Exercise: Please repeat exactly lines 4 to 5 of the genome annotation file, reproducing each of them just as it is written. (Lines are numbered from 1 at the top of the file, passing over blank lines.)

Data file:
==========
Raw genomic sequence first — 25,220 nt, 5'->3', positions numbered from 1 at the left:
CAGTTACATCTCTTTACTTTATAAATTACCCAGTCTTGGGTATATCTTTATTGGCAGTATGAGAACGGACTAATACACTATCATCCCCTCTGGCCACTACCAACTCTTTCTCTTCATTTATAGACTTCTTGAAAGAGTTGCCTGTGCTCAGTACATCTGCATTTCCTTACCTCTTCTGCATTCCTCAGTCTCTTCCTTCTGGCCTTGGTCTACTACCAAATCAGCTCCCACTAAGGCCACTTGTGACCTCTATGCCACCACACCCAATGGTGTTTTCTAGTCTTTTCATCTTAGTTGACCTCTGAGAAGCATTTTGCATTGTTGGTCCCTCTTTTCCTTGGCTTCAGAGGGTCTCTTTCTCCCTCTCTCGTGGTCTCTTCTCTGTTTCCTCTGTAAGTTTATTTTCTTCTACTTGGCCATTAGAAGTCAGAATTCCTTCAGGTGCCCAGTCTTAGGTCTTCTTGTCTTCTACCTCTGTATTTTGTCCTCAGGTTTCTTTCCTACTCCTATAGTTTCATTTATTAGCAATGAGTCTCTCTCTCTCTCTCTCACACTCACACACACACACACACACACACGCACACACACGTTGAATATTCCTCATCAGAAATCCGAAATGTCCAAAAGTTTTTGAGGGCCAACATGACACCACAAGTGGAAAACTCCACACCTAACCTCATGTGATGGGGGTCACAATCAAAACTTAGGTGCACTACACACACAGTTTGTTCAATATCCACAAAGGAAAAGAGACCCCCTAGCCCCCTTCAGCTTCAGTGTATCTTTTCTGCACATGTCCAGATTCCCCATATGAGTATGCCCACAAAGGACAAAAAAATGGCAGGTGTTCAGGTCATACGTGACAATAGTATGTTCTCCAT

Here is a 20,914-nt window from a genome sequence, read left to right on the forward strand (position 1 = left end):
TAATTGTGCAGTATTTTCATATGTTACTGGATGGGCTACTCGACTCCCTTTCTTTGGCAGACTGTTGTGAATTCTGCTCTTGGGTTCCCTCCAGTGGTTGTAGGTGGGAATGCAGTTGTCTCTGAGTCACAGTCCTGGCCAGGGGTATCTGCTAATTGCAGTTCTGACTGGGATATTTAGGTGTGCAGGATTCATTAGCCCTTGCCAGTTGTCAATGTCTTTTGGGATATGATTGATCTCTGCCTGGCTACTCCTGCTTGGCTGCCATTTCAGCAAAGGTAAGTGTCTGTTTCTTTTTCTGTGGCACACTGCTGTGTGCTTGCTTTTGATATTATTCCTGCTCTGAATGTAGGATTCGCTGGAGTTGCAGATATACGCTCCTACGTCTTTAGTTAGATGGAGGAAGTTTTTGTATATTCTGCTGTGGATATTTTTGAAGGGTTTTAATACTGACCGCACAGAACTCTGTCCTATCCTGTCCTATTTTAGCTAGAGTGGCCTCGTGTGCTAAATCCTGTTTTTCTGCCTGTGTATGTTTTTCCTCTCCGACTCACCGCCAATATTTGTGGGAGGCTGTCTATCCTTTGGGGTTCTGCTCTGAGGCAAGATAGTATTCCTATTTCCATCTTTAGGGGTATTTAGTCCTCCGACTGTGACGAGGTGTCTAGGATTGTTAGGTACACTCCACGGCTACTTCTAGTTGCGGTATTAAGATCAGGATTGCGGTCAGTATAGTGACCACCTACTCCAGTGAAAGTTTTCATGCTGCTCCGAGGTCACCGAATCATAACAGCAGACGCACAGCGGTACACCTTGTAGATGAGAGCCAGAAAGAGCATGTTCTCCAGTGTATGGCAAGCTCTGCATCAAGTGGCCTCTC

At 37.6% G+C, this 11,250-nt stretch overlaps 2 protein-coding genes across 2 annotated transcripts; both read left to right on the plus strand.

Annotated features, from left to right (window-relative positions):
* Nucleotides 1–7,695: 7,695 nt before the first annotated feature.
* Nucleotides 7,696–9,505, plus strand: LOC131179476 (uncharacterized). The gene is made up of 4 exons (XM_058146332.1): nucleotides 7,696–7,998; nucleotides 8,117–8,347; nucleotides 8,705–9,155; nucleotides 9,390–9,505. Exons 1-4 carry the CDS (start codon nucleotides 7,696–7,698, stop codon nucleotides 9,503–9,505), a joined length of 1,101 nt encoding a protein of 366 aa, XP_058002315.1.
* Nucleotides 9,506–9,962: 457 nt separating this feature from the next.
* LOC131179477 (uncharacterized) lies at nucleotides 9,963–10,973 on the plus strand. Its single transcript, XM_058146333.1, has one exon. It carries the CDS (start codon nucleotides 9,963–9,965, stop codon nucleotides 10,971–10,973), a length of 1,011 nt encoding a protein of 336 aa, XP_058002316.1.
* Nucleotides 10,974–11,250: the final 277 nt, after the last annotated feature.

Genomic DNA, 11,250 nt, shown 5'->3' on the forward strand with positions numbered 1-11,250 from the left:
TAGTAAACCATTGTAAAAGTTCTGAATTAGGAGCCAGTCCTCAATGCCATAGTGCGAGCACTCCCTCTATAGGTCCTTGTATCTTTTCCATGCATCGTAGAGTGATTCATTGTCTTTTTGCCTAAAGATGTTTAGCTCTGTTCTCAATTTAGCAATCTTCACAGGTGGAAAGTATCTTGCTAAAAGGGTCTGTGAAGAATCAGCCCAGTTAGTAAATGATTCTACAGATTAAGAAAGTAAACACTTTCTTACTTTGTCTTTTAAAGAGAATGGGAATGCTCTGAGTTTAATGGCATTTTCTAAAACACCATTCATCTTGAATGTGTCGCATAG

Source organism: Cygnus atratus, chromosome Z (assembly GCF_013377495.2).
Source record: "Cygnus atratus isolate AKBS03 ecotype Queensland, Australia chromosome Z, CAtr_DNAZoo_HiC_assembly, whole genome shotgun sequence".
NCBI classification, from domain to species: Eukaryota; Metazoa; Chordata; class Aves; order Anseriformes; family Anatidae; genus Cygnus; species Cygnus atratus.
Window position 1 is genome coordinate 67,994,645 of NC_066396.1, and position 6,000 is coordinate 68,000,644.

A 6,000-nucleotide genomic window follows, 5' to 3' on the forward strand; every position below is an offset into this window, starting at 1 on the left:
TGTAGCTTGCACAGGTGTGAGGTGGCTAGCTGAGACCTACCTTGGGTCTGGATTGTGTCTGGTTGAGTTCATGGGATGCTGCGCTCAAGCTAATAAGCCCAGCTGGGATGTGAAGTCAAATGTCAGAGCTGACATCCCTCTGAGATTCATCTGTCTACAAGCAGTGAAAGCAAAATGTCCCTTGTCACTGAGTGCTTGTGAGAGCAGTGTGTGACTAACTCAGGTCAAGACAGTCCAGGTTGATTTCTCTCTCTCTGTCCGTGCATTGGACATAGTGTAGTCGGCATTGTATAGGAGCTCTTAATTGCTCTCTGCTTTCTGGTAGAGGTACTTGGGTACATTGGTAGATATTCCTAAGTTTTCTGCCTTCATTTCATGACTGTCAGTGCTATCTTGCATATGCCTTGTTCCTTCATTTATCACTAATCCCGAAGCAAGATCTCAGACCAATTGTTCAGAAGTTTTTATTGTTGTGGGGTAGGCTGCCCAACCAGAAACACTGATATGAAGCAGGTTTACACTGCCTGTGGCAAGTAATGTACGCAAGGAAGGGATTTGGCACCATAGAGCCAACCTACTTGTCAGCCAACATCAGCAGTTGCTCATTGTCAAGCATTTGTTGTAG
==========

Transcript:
TAATTGTGCAGTATTTTCATATGTTACTGGATGGGCTACTCGACTCCCTTTCTTTGGCAGACTGTTGTGAATTCTGCTCTTGGGTTCCCTCCAGTGGTTGTAGGTGGGAATGCAGTTGTCTCTGAGTCACAGTCCTGGCCAGGGGTATCTGCTAATTGCAGTTCTGACTGGGATATTTAGGTGTGCAGGATTCATTAGCCCTTGCCAGTTGTCAATGTCTTTTGGGATATGATTGATCTCTGCCTGGCTACTCCTGCTTGGCTGCCATTTCAGCAAAGGTAAGTGTCTGTTTCTTTTTCTGTGGCACACTGCTGTGTGCTTGCTTTTGATATTATTCCTGCTCTGAATGTAGGATTCGCTGGAGTTGCAGATATACGCTCCTACGTCTTTAGTTAGATGGAGGAAGTTTTTGTATATTCTGCTGTGGATATTTTTGAAGGGTTTTAATACTGACCGCACAGAACTCTGTCCTATCCTGTCCTATTTTAGCTAGAGTGGCCTCGTGTGCTAAATCCTGTTTTTCTGCCTGTGTATGTTTTTCCTCTCCGACTCACCGCCAATATTTGTGGGAGGCTGTCTATCCTTTGGGGTTCTGCTCTGAGGCAAGATAGTATTCCTATTTCCATCTTTAGGGGTATTTAGTCCTCCGACTGTGACGAGGTGTCTAGGATTGTTAGGTACACTCCACGGCTACTTCTAGTTGCGGTATTAAGATCAGGATTGCGGTCAGTATAGTGACCACCTACTCCAGTGAAAGTTTTCATGCTGCTCCGAGGTCACCGAATCATAACAGCAGACGCACAGCGGTACACCTTGTAGATGAGAGCCAGAAAGAGCATGTTCTCCAGTGTATGGCAAGCTCTGCATCAAGTGGCCTCTC

At 37.6% G+C, this 11,250-nt stretch overlaps 2 protein-coding genes across 2 annotated transcripts; both read left to right on the plus strand.